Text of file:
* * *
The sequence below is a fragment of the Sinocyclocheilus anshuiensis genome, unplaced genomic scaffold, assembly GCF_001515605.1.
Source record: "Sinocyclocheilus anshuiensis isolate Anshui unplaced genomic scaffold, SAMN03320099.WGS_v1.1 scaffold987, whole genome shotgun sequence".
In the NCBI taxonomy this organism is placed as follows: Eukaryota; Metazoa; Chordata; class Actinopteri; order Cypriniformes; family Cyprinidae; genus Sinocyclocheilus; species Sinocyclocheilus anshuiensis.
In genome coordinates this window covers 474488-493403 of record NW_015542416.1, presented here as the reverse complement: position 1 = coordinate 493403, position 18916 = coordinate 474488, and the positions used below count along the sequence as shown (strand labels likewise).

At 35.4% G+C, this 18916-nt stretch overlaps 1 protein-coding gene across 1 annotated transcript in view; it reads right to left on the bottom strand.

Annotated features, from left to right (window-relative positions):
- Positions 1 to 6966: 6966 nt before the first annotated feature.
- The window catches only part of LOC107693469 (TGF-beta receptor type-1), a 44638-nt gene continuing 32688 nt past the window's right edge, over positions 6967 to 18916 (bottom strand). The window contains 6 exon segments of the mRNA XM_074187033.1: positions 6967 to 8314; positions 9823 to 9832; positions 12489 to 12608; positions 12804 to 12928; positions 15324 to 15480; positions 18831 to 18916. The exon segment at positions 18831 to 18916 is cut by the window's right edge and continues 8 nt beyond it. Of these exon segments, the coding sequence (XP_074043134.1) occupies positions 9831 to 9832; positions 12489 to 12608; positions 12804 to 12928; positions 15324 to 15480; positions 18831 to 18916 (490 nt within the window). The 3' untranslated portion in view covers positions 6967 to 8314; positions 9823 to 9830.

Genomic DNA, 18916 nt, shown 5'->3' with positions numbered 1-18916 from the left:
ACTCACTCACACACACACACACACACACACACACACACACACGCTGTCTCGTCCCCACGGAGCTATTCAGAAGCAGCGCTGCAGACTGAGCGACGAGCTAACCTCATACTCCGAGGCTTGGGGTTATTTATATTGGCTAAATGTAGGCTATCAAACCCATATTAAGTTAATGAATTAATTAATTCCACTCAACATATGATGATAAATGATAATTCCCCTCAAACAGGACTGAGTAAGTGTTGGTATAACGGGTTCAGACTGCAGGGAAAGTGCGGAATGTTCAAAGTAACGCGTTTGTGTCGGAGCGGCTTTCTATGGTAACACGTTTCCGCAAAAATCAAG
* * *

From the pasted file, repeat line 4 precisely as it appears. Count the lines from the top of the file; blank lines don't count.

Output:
In genome coordinates this window covers 474488-493403 of record NW_015542416.1, presented here as the reverse complement: position 1 = coordinate 493403, position 18916 = coordinate 474488, and the positions used below count along the sequence as shown (strand labels likewise).